Fishboy, WKRZ: Tias Schuster was very good at thinking outside the box; heís very creative that way. OD showed me the structure of everything and how to properly do the job. He has a keen sense for the big picture and how everything works and meshes together.

Otis, WNKS: I've had 2 great ones that have given me a plethora of advice and knowledge on different levels. Tony Travatto and John Reynolds.

Erik Bradley, B96: Todd Cavanah. He's fair, honest, treats everyone as equal and cultivates a fun, laid back and creative work environment.

Randi West, WFLZ/WMTX: Alene Grevey, former Market Manager in Cincinnati. She was a true problem solver and great listener.

Jeff Hurley, iHeartMedia/PA: Iíve been lucky enough to have many good bosses at different points of my career. Rick Rambaldo at Nextmedia in Erie was one of my favorites. He was a passionate showman who made every single event bigger than life. He understood that weíre in show business.

Big Rob, KSME: I've had a lot of great influential bosses and don't want to leave anyone out so I'll go with the one that all will agree with. My GM in north Colorado, Stu Haskell. A legend in this area and one of the best radio guys I know! If it weren't for Stu, who knows where I'd be!

Brad Davidson, Think Say Records: Jerry Blair always made it interesting and you never knew what the next day would bring. He led by example and taught me not to worry about a lot of nonsense in life.

Heather Deluca, WSJO: Itís a tie for me. Paul Kelly at WAYV and Eric Johnson at WSJO. Paul taught me the importance of diplomacy, keeping a cool head, and to always return a phone call. He rarely pointed out my mistakes, because he knew when I made them no one was harder on me than myself. It helped me work out the kinks. With EJ, he let me speak. He also not only asked me for my opinion, but genuinely listened. Thatís how he captainís his ship. I have endless respect for both.

Java Joel Murphy, WAKS: I'd be an absolute idiot if I didn't say the best bosses I've ever had are Chris Tyler my PD and Keith Abrams my OM.

Skywalker, WSPK: Considering Iíve had Scotty Mac for a boss for 14 years he would be at the top of my list. Heís taught me the art of patience and has allowed me creative freedom to grow as an air talent.

Roxy Myzal, Hard Drive: Today: Andy DenemarkÖcaring, passionate, yin to my yang. Past: John McGhanÖCredo: Think Like A Fan, Make Everyone A Star.

Slacker, WDZH: Iíve had two bosses, Clay Church at WRCL/Flint and Tim Rainey here at ĎDZH. They are both similar. They let you be creative and do what you need to do and offer constructive criticism both on and off the air.

Matt Talluto, WBYR: Without a doubt, Jim Fox (98 Rock/Sacramento). He's like a rock radio encyclopedia. Dude is a genius, isn't afraid to go against the grain...and is ALWAYS right! Look at 98 Rock's numbers. In a time where active rock stations are dying left and right, he's consistently in the top 5 in the market. His current staff is lucky to have him. I hope they're taking notes like I was when I worked with him. On top of everything, he's cool as hell! One of the most fair guys I've ever met!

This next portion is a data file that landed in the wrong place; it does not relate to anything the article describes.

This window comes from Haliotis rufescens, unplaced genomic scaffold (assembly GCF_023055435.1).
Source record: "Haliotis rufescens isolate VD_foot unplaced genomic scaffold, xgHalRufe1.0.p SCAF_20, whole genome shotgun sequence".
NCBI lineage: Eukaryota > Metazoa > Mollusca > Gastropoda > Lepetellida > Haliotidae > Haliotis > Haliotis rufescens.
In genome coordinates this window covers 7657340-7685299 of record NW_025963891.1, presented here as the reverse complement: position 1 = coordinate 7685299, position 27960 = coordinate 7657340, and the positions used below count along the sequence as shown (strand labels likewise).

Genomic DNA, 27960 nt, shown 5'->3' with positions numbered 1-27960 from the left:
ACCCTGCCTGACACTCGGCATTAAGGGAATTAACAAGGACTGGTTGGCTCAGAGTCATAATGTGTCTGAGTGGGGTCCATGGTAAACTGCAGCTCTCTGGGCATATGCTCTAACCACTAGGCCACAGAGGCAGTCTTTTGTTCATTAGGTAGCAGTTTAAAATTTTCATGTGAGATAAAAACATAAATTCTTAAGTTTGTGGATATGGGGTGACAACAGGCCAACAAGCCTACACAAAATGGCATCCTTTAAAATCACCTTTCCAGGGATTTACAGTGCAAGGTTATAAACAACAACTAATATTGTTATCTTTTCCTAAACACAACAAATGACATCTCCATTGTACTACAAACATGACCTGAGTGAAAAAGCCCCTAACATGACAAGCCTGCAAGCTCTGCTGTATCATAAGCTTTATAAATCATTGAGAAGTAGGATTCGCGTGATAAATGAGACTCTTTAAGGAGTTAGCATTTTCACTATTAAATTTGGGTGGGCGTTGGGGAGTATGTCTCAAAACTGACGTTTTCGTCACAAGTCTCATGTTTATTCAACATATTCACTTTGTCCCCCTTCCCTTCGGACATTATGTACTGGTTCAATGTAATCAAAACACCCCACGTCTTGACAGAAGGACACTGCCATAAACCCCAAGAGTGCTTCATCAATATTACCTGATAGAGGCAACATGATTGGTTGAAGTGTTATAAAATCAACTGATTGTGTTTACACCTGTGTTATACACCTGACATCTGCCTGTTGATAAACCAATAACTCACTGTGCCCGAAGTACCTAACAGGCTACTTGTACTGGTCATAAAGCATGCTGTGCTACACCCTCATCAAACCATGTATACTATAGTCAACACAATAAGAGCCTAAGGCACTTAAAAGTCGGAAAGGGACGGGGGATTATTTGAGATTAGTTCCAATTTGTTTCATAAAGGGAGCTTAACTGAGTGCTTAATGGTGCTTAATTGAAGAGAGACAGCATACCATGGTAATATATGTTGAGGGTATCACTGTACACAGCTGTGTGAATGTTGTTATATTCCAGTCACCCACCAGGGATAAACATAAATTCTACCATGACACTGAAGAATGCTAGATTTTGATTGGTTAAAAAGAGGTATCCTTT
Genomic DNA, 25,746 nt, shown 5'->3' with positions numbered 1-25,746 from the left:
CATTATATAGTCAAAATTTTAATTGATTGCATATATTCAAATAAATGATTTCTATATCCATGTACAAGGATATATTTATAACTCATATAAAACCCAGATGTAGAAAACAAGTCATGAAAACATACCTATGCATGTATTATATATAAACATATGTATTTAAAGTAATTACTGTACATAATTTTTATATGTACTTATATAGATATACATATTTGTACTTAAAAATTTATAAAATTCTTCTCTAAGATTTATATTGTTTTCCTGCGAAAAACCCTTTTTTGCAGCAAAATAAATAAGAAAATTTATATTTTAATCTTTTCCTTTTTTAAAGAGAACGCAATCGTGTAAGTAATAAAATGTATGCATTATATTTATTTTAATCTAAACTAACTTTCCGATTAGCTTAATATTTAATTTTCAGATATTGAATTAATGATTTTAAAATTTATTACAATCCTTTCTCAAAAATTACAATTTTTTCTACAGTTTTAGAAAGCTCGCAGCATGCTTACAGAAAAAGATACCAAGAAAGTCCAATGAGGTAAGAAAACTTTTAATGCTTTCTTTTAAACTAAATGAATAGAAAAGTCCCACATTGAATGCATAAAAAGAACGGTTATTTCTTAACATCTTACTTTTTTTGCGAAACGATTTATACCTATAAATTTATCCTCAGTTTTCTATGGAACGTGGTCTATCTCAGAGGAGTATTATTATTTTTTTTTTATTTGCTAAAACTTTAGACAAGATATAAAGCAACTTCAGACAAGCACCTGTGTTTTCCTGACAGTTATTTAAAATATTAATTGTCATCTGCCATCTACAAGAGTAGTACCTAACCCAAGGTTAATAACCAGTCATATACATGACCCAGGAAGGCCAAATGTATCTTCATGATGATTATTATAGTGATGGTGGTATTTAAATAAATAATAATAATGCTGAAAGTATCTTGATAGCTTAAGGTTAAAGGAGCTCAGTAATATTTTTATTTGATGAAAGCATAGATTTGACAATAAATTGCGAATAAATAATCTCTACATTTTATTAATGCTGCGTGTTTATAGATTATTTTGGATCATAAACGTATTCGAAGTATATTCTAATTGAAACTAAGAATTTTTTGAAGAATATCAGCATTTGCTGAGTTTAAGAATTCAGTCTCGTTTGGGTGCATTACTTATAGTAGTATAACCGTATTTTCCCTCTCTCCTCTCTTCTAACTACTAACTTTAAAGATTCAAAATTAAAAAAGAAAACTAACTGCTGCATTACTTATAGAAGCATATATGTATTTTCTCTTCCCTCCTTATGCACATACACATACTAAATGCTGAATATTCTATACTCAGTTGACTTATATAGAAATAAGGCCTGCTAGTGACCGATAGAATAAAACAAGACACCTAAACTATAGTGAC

Patrick "Cooper" Olsen, KKDO: Jim Fox, OM in Sacramento, because he teaches and explains WHY we are doing something a certain way, instead of just giving orders. Sharing his knowledge has been so great for me.

Alicia Tyler, WZNE: It's a tough question to answer because I learned different things from different bosses. Mike Danger taught me how to be solid on the air. Jim Fox taught me the art of scheduling music; not just doing logs. Mike Preston taught me that you can be a really great person and a great PD. I want to note that I wish I had more time with Jim Richards because he made radio fun again for me. And lastly, my current GM, Mike Ninnie gave me a chance that I will never forget. Becoming a first time PD in a medium market which also happens to be my hometown is something that is priceless.

Sean "The Rabbi" Tyszler, WMMR: Not to sound like a tushy kisser but words can not describe what working with Bill Weston at WMMR is like. The whole rock industry already knows his impact on Rock Radio. When making decisions that involve the station he thinks about every aspect of from programming and production to promotions and sales where most others just brush off little details. I hope to take everything I have learned from being here and continue to use it.

Lenny Diana, WLZX/WAQY: God. Any other answer proves one's arrogance of this mortal coil. They will be smoten!

Next Week's Question Of The Week:
Given the opportunity, what current or classic recording artist would you want to be for Halloween,
and whatís your favorite horror movie of all-time?
e-Mail your responses to: jodorisio@fmqb.com or bburke@fmqb.com


Christopher K


Search FMQB.com
FMQB Member Login

Not a member yet?
Sign up Now!
Sign Up for Breaking News!
Enter FMQB E-Tracking!